Weirdly for a book of this nature, it is an ideal toilet book. Each page contains a message. Indeed, you shouldn't read the whole book in one sitting, or plane ride. Instead, read it a few pages at a time, then digest that. Repeat and learn.

And what will you learn? Well, obvious stuff really. But the best tips are always those that have been staring you in the face. Most people don't like clutter. The best way to design a site is to see how people use it. That sort of stuff.

Now, I don't necessarily agree with everything in this book. It is written purely from the perspective of the designer. A successful designer working big ticket contracts doesn't need to worry about the likes of SEO for instance. But the rest of us do. Its one thing adopting a less is more approach to the prose on your site, but if nobody can find the damn thing its irrelevent. Plus, I don't think there is anything wrong with the way Amazon lets you save items (read the book to find out what I'm going on about here).

However, there is an awful lot of stuff in this book that I do agree with, and still more stuff that I hadn't really considered. And best of all, the author's ideas are backed up with clear examples. I particularly liked the example of the Paris Underground Route Finder. Such an obvious fault to anybody who uses the thing, yet so easy to overlook if you are just designing from an idea.

Design is only part of my job. I spend more time coding and doing other web-related tasks.
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Format: Paperback Verified Purchase
Small, easy to read and dip into but I read half in one go,and been passing it round colleagues in my java development team and plan to buy a team copy and one for my wife. Its style reminds me a little of Sun Tzu (pretentious? moi?) in that it works hard to make each point briefly and simply. The more you understand the less you have to memorize.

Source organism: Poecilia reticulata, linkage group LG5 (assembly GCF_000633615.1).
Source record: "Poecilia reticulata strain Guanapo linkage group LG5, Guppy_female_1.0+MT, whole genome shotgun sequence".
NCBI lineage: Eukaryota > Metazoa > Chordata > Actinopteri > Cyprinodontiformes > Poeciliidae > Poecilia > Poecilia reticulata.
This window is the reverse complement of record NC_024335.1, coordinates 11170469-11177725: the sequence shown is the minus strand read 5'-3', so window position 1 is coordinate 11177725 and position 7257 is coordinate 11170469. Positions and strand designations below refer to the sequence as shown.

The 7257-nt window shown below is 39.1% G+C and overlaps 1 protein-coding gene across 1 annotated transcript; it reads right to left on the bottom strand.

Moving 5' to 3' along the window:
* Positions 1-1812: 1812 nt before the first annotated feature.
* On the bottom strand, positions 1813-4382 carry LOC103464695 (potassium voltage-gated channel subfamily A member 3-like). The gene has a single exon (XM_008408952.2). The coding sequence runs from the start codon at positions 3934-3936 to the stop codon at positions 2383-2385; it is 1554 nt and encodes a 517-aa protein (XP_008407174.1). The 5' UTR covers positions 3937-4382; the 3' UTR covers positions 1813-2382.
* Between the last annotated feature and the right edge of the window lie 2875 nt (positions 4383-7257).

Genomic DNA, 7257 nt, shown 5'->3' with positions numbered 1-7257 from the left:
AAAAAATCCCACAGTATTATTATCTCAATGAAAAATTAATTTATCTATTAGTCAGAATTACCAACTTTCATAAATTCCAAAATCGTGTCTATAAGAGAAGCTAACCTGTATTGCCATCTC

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Format: Kindle Edition Verified Purchase
This book stays true to its primary theme - simplicity. In a world filled with complex and thick tomes it would be easy to underestimate the value of this book. If you play any role in product design, read this book, and reread it every time you start a new feature, or a new product.
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Format: Paperback
This book is a delight. Everything about it is Simple and Usable - the layout, the beautiful illustrations, and the text.

It asks why every device we come into contact can't feel simple and usable. But it doesn't just preach this as an aim. It sets out to show what we can do to achieve it, as well as looking at what can get in our way.

It's packed with moments where you read and shout out "Of course, why didn't I think of that?" or "I'd totally forgotten that, I know how I can apply that straight away". A key piece for me was the section about designing for the mainstream rather than for expert users. And the section suggesting you describe what you want to change as a story or vision was very valuable.

It is a very practical book. Using four strategies: remove, organise, hide and displace is an excellent way to go about thinking of a redesign, and the idea is backed up with lots of examples of how to think about and implement these strategies. I can see this is a book I will return to again to deal with specific questions.

My only criticism of the book is the lack of bibliography. I would have loved to have recommendations for further reading

This book has a lovely personal tone, making it clear the author is experienced, knows what he is talking about, but he uses anecdotes to illustrate points rather than to show how clever he is. I'd recommend Simple and Usable to anyone involved in physical or digital product design. But it is also a great read for anyone frustrated by the complexity of current devices, who wonders how they could be improved.